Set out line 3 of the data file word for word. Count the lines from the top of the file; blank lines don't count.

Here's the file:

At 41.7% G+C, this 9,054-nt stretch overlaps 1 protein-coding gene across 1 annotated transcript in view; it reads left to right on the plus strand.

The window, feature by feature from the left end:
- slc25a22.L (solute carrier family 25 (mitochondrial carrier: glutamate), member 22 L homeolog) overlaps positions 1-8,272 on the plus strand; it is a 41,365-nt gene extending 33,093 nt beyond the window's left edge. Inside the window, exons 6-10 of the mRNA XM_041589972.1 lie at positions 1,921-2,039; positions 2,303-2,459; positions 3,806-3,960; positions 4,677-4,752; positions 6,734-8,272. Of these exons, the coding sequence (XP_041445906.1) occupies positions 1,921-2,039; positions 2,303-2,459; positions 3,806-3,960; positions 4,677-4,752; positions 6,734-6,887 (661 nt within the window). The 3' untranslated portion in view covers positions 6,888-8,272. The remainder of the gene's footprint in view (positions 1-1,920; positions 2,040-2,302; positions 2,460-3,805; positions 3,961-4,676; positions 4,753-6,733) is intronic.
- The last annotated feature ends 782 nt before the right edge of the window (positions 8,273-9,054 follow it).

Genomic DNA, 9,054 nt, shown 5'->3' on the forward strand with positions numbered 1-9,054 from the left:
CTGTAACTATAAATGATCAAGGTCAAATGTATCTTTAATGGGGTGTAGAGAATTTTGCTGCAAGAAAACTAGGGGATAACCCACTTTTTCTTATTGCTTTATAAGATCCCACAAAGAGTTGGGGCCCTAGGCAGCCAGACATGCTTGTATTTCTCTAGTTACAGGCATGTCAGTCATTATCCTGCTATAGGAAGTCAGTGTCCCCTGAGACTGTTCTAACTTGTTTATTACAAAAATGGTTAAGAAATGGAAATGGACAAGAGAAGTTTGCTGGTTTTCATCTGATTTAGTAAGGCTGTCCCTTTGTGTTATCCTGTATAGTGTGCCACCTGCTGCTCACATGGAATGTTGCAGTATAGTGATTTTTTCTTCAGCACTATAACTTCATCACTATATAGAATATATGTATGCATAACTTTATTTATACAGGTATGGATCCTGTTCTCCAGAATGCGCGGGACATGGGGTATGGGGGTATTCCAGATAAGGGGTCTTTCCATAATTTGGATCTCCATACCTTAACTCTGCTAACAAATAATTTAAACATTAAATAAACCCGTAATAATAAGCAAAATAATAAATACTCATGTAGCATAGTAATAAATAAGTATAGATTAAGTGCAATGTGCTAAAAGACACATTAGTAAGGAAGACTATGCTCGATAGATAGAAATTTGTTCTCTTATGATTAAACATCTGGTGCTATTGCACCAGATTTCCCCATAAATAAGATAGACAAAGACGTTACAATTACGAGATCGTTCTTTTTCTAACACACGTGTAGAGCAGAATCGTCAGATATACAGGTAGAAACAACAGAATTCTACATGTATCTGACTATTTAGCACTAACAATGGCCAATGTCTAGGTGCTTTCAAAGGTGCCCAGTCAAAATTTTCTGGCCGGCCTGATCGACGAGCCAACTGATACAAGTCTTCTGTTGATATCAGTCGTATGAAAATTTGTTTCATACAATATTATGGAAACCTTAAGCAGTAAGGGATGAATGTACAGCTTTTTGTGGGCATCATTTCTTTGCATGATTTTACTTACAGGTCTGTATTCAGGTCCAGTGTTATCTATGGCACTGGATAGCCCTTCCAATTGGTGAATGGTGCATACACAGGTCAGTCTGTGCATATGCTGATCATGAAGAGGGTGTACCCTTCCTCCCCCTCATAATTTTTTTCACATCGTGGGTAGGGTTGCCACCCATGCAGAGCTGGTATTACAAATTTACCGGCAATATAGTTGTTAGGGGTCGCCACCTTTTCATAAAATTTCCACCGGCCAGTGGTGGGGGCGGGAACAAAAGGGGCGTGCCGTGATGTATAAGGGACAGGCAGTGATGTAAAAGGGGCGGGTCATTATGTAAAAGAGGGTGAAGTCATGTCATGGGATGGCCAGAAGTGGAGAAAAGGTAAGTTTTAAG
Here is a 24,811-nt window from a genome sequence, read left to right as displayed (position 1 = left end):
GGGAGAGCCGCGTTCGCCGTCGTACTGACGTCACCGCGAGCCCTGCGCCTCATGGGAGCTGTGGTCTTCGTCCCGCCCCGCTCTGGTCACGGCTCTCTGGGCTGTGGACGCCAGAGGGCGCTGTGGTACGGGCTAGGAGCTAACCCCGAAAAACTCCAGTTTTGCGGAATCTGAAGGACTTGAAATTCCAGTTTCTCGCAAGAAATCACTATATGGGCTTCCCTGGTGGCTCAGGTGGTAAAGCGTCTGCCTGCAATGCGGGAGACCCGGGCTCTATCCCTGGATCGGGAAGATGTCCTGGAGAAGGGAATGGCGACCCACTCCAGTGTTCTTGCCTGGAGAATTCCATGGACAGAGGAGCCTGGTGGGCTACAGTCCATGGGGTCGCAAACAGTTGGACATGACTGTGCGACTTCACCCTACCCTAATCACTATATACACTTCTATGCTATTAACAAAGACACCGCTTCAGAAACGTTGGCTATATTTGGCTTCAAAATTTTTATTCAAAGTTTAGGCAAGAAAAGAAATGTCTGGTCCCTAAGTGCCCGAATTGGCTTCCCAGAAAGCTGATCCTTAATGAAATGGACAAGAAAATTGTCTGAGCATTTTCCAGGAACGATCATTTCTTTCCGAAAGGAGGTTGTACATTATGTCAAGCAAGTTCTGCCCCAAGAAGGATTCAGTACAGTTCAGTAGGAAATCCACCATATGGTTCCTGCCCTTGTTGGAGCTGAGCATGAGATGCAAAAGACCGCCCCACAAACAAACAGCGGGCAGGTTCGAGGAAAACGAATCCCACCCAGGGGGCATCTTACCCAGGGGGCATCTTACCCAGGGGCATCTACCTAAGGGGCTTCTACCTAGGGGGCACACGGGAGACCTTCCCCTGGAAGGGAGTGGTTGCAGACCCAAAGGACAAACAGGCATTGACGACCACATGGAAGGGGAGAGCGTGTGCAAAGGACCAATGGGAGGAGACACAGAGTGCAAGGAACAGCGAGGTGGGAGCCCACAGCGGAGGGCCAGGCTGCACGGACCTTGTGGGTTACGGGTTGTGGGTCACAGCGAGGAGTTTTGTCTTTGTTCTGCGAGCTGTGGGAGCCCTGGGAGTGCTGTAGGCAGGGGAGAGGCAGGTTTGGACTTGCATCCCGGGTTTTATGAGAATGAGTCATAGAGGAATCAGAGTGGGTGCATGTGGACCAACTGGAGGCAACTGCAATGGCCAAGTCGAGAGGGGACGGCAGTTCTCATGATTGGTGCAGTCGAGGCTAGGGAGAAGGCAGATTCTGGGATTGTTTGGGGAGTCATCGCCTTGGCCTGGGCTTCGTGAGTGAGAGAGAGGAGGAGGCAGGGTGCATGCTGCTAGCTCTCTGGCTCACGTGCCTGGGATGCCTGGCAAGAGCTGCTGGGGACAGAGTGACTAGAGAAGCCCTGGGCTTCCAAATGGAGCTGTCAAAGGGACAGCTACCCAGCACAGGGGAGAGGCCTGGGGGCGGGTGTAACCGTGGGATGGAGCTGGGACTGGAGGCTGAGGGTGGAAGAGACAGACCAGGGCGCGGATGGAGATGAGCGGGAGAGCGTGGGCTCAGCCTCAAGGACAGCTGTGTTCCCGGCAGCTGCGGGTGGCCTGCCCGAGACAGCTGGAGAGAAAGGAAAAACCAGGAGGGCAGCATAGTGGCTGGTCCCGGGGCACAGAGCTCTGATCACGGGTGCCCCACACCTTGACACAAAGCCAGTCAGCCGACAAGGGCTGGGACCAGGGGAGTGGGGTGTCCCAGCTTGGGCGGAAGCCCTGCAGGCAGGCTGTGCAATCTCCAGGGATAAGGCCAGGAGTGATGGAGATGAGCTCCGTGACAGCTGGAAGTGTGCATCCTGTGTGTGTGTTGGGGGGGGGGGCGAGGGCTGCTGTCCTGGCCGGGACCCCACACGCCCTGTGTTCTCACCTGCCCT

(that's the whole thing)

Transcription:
- slc25a22.L (solute carrier family 25 (mitochondrial carrier: glutamate), member 22 L homeolog) overlaps positions 1-8,272 on the plus strand; it is a 41,365-nt gene extending 33,093 nt beyond the window's left edge. Inside the window, exons 6-10 of the mRNA XM_041589972.1 lie at positions 1,921-2,039; positions 2,303-2,459; positions 3,806-3,960; positions 4,677-4,752; positions 6,734-8,272. Of these exons, the coding sequence (XP_041445906.1) occupies positions 1,921-2,039; positions 2,303-2,459; positions 3,806-3,960; positions 4,677-4,752; positions 6,734-6,887 (661 nt within the window). The 3' untranslated portion in view covers positions 6,888-8,272. The remainder of the gene's footprint in view (positions 1-1,920; positions 2,040-2,302; positions 2,460-3,805; positions 3,961-4,676; positions 4,753-6,733) is intronic.